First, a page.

We’ve been in small-town France for about a week and a half as of this post. After almost six months of traipsing around Asia, Australia, and Africa, we’re in a land that feels a bit milk and honey-ish, if I’m being honest. The quiet rolling hills of Provence, the quaint shops, and the food—oh, the glorious food. I don’t need to tell you about the food. You know about it because it’s famous.
But this place isn’t perfect. We’ve already had a few good laughs about the dog poop on the sidewalk or the construction zones with scaffolding—“Dogs don’t poop here. This is provincial France!” Because like all places and situations, what appears one particular way at a macro level looks a bit different on a micro level.
This has been a recurring theme on our entire trip. Restaurants run out of favorites in even the most forward-thinking locations, there is litter on the streets of Singapore, and the cheetahs in Kenya simply don’t feel like showing their faces. If we’re honest, we shrug our shoulders in circumstances in more chaotic places, where this feels expected, but it’s mildly humorous how it takes us aback when it happens in postcard-picture settings.
It’s actually been a good thing to be reminded of the unpredictability, which of course happens in the predictable places. Because life is life everywhere.
I’m far from any expert on the world, by any means, but I feel like I’ve been gifted with this unusual, fleeting perspective at the moment. It’s not everyday that I’m currently in France after being in Morocco just two weeks prior, with previous weeks played out in Kenya, Zimbabwe, Uganda, Sri Lanka. Let’s face it—that’s downright bizarre.
Barbara Brown Taylor says this in a book of hers I’m currently reading:
“The easiest practice of reverence I know is simply to sit down somewhere outside, preferably near a body of water, and pay attention for a least twenty minutes. It is not necessary to take on the whole world at first. Just take the three square feet of earth on which you are sitting, paying close attention to everything that lives within that small estate.”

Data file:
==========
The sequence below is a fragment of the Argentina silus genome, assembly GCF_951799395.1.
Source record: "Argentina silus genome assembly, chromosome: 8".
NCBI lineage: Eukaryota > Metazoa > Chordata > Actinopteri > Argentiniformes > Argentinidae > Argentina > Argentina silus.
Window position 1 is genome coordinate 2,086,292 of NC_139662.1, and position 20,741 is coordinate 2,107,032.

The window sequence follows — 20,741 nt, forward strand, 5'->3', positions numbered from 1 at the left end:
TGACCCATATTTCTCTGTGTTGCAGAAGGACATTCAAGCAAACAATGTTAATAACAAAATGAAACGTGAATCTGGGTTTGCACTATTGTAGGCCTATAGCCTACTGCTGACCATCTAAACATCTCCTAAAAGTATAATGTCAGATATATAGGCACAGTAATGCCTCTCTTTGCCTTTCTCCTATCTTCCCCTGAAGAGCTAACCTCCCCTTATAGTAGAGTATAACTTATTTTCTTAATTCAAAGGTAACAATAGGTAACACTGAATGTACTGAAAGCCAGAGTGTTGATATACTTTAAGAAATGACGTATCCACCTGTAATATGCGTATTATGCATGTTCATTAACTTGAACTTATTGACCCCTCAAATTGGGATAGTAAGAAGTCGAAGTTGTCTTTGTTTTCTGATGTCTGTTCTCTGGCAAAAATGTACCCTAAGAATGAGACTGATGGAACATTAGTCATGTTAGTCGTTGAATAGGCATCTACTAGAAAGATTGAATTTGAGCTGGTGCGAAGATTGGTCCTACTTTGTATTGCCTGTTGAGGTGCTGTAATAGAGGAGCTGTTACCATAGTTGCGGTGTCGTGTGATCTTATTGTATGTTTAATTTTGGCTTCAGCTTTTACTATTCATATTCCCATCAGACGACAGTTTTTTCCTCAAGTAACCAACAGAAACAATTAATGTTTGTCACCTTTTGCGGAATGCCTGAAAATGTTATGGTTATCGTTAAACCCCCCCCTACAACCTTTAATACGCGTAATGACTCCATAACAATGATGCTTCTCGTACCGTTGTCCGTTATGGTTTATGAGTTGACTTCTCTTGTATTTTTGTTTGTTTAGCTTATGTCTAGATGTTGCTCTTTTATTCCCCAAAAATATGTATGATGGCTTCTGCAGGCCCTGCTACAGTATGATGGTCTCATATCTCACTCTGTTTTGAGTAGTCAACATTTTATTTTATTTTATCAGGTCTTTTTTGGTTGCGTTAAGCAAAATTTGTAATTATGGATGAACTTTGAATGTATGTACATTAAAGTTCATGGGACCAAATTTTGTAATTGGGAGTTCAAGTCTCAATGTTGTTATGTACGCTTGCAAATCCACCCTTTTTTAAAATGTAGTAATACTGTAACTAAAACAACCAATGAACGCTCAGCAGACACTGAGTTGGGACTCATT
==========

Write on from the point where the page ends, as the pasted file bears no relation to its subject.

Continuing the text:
There is an inevitable reverence birthed from sitting on three square feet and paying attention for twenty minutes, whether that patch of grass overlooks a dingy, forgotten bus stop in Colombo or the quiet, empty-fullness of a hidden lake near Queenstown. Because when you stop and notice everything that lives in that small estate, your soul can’t help but stir to a slow reverence for life and her magic gifts.
As much as I love the diversity of the world’s people and places, I find that lately, I’m grateful for its universal similarities. I’ve grown to appreciate the things that bind us together as one race of humanity on one planet. I really and truly like that it rains on our outdoor plans regardless of whether we’re in southeastern Asia or southern Europe. We’re not all that different, all spread out and living life.
“With any luck, you will soon begin to see the souls in pebbles, ants, small mounds of moss, and the acorn on its way to becoming an oak tree. …You may even feel the beating of your own heart, that miracle of ingenuity that does its work with no thought or instruction from you. You did not make your heart, any more than you made a tree. You are a guest here. You have been given a free pass to this modest domain and everything in it.” - BBT
What do your three square feet look like today? What can you see when you punch your free pass and pay attention for twenty minutes? Your view might be the Pacific coastline or the hammock in the backyard, or it might be the gray canvas walls of your cubicle or the stained terrycloth on your diaper changing station. No matter your view today, no matter my view, we practice the art of reverence by paying attention to life infused everywhere. Everywhere.
On any given day, life almost never works like clockwork. The dogs poop on the sidewalks. Stuff breaks. Trash needs collecting. Gas stations are closed on Sundays. And that’s alright. Life is mostly a chaotic messy-beautiful. It’s easy to forget this when we don’t practice the fine art of paying attention.
I love that in every corner of the world, in every sort of culture, for anyone in any life stage, there is beauty offered to us as a gift, even in the chaos. We collectively spin on our planet with the common blessings of the sky, of water, of fellow humans sharing our airspace, breathing in and out in tandem. It’s almost like we can’t help but find reasons to stand in awe at life. We just have to notice it.
As Taylor also says:
“Earth is so thick with divine possibility that it is a wonder we can walk anywhere without cracking our shins on altars.”